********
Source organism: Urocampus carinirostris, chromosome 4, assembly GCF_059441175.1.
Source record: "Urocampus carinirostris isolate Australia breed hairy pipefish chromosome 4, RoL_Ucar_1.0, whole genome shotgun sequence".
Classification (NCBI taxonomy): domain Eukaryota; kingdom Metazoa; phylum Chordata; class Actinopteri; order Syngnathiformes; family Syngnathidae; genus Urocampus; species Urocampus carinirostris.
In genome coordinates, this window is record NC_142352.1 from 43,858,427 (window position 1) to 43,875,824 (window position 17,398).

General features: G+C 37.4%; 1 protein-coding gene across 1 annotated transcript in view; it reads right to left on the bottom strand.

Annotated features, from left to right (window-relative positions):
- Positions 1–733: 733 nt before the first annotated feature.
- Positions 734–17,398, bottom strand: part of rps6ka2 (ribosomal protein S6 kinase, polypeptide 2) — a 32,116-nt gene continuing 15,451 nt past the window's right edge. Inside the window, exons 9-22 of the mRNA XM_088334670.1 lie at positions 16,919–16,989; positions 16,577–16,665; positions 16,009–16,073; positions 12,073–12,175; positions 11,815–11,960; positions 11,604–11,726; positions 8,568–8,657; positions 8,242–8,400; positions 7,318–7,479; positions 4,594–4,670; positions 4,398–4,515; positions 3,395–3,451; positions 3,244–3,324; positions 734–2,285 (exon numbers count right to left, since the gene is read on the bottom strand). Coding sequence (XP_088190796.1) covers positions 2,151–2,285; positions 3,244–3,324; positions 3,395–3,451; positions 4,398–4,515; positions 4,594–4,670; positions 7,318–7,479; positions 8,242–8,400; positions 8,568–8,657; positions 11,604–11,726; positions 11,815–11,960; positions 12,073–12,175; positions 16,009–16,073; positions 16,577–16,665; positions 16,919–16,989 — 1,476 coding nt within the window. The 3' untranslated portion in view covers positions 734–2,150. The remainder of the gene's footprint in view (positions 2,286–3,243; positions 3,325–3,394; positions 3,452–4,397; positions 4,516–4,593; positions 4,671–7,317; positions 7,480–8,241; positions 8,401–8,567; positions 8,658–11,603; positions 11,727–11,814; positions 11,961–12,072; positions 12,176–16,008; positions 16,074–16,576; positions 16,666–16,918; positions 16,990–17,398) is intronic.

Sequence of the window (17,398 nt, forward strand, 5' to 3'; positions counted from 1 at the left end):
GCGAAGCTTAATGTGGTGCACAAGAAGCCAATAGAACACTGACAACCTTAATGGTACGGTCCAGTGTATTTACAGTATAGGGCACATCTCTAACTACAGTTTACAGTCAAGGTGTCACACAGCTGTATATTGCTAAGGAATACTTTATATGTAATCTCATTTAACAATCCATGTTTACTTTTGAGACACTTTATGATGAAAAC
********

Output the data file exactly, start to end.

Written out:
Source organism: Urocampus carinirostris, chromosome 4, assembly GCF_059441175.1.
Source record: "Urocampus carinirostris isolate Australia breed hairy pipefish chromosome 4, RoL_Ucar_1.0, whole genome shotgun sequence".
Classification (NCBI taxonomy): domain Eukaryota; kingdom Metazoa; phylum Chordata; class Actinopteri; order Syngnathiformes; family Syngnathidae; genus Urocampus; species Urocampus carinirostris.
In genome coordinates, this window is record NC_142352.1 from 43,858,427 (window position 1) to 43,875,824 (window position 17,398).

General features: G+C 37.4%; 1 protein-coding gene across 1 annotated transcript in view; it reads right to left on the bottom strand.

Annotated features, from left to right (window-relative positions):
- Positions 1–733: 733 nt before the first annotated feature.
- Positions 734–17,398, bottom strand: part of rps6ka2 (ribosomal protein S6 kinase, polypeptide 2) — a 32,116-nt gene continuing 15,451 nt past the window's right edge. Inside the window, exons 9-22 of the mRNA XM_088334670.1 lie at positions 16,919–16,989; positions 16,577–16,665; positions 16,009–16,073; positions 12,073–12,175; positions 11,815–11,960; positions 11,604–11,726; positions 8,568–8,657; positions 8,242–8,400; positions 7,318–7,479; positions 4,594–4,670; positions 4,398–4,515; positions 3,395–3,451; positions 3,244–3,324; positions 734–2,285 (exon numbers count right to left, since the gene is read on the bottom strand). Coding sequence (XP_088190796.1) covers positions 2,151–2,285; positions 3,244–3,324; positions 3,395–3,451; positions 4,398–4,515; positions 4,594–4,670; positions 7,318–7,479; positions 8,242–8,400; positions 8,568–8,657; positions 11,604–11,726; positions 11,815–11,960; positions 12,073–12,175; positions 16,009–16,073; positions 16,577–16,665; positions 16,919–16,989 — 1,476 coding nt within the window. The 3' untranslated portion in view covers positions 734–2,150. The remainder of the gene's footprint in view (positions 2,286–3,243; positions 3,325–3,394; positions 3,452–4,397; positions 4,516–4,593; positions 4,671–7,317; positions 7,480–8,241; positions 8,401–8,567; positions 8,658–11,603; positions 11,727–11,814; positions 11,961–12,072; positions 12,176–16,008; positions 16,074–16,576; positions 16,666–16,918; positions 16,990–17,398) is intronic.

Sequence of the window (17,398 nt, forward strand, 5' to 3'; positions counted from 1 at the left end):
GCGAAGCTTAATGTGGTGCACAAGAAGCCAATAGAACACTGACAACCTTAATGGTACGGTCCAGTGTATTTACAGTATAGGGCACATCTCTAACTACAGTTTACAGTCAAGGTGTCACACAGCTGTATATTGCTAAGGAATACTTTATATGTAATCTCATTTAACAATCCATGTTTACTTTTGAGACACTTTATGATGAAAAC